Saturday, February 28, 2009

The problem with cars

Probably the single biggest thing that impairs our ability to have energy efficiency in transportation is that the vast majority of the cars on the road at any given moment are far, far, far too much car for what they're carrying. On a typical day driving down the road, if you look into the cars you're passing or being passed by, almost every one of them will have a single person and very little cargo. A car designed for that situation could get 75mpg without any new technology, but no one would buy it.

Consider whatever luggage you have, if you have any. Most people who have luggage have more than one suitcase: one smaller one of a size suitable for a weekend trip, a larger one for a week-long trip, maybe a backpack for overnights, and they can probably use several bags for even longer trips. But cars are too expensive to have several of them for different uses. So even if 99% of the time there's just one person and little or no cargo in the car and you're driving on flat, clear roads, you still have to buy a car big enough for four people, a load of groceries, your luggage, the one time you need to go pick up a really big box at Home Depot, the time you're climbing a hill in the winter, maybe even the time you need to haul a load of gravel or hook up a tow chain.

What's worse, though, is this. Suppose General Motors called up and gave you, as part of some research study, an experimental one-person car, just big enough to hold you and the stuff you need to bring to work every day or a couple of bags of groceries. This car is as safe as any other small car (in reality safety is an issue here but let's ignore it for now), and gets 75 miles to the gallon. Would you use it every day on the way to work? Maybe. My guess is only about half of people would. The other half would be afraid they might need to make an unplanned stop, or give someone a ride, or something, so they wouldn't use it most of the time in service of being prepared for the unforeseen.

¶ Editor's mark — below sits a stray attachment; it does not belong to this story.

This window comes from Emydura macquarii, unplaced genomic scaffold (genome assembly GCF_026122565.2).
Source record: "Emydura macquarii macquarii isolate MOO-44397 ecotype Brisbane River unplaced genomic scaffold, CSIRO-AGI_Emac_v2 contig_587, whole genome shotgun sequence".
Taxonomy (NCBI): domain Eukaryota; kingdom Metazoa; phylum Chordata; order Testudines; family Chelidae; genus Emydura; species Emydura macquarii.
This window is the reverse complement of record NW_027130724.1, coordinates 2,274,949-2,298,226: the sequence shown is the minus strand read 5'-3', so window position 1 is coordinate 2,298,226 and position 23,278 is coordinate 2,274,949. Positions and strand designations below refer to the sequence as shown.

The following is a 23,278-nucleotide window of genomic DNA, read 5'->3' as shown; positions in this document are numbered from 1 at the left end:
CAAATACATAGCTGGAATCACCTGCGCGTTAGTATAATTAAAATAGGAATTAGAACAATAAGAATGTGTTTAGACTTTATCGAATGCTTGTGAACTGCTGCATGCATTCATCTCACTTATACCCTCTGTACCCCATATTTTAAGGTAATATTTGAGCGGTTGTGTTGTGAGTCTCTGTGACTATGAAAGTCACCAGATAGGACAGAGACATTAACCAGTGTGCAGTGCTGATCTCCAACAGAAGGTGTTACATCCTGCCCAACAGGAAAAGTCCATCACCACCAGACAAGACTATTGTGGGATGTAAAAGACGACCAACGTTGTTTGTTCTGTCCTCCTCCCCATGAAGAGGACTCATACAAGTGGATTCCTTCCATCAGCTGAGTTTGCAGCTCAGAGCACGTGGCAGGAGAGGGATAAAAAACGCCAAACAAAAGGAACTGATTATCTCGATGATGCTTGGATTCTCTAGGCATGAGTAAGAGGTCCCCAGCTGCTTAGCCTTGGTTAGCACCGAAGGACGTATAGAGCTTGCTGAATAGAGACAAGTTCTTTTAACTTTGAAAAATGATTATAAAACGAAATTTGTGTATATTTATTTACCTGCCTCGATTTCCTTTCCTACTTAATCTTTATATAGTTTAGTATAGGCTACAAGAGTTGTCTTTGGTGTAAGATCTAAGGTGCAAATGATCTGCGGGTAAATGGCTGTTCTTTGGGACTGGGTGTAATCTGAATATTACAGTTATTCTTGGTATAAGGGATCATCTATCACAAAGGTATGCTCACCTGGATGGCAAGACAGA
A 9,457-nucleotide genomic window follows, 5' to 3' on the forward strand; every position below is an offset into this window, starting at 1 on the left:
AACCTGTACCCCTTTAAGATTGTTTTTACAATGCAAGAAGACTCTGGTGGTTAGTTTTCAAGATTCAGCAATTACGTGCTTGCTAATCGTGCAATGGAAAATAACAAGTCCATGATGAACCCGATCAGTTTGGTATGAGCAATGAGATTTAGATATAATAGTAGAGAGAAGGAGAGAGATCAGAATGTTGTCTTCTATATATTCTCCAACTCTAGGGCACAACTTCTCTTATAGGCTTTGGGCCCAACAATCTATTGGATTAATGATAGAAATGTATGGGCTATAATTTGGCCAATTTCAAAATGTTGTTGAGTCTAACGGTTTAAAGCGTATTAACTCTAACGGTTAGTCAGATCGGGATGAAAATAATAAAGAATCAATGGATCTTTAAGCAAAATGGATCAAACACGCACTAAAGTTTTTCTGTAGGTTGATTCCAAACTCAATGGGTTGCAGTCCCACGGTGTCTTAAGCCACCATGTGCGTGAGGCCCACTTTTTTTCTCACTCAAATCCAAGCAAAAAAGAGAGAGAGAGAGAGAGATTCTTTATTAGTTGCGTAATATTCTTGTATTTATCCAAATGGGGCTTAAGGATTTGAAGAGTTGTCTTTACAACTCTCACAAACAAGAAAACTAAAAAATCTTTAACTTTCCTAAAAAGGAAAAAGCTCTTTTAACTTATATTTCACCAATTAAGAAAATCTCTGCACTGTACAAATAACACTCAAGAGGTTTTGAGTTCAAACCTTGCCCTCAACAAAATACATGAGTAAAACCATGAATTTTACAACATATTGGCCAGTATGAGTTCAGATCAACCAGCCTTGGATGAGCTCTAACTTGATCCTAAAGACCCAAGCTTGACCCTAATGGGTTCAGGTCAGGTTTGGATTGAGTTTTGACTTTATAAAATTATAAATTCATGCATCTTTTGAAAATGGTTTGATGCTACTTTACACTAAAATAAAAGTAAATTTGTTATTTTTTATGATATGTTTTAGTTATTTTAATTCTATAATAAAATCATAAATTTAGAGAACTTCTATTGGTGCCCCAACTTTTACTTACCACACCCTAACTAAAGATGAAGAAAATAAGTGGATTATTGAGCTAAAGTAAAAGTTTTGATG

And unfortunately I can't entirely find fault with that thinking. I myself routinely carry around a bunch of things I probably won't need 99% of the time so I'll have it that one time I need it. The unlikely happens all the time, because something unlikely to happen today is sure to happen eventually, and because there are so many unlikely things that could happen that it's likely one of them will.

So while it might make sense for an individual to have a pickup truck that gets 10mpg even though most of the time he's got nothing he needs in the back and no one in the passenger seat, when you view this from the point of view of the entire society deciding how to use its resources, we're wasting billions of dollars and countless pounds of atmospheric carbon to move around hunks of unused metal millions of miles a day for no reason. I don't think I've ever heard of any inventor working on a revolutionary new approach to transportation who's even really tried to address this dichotomy.

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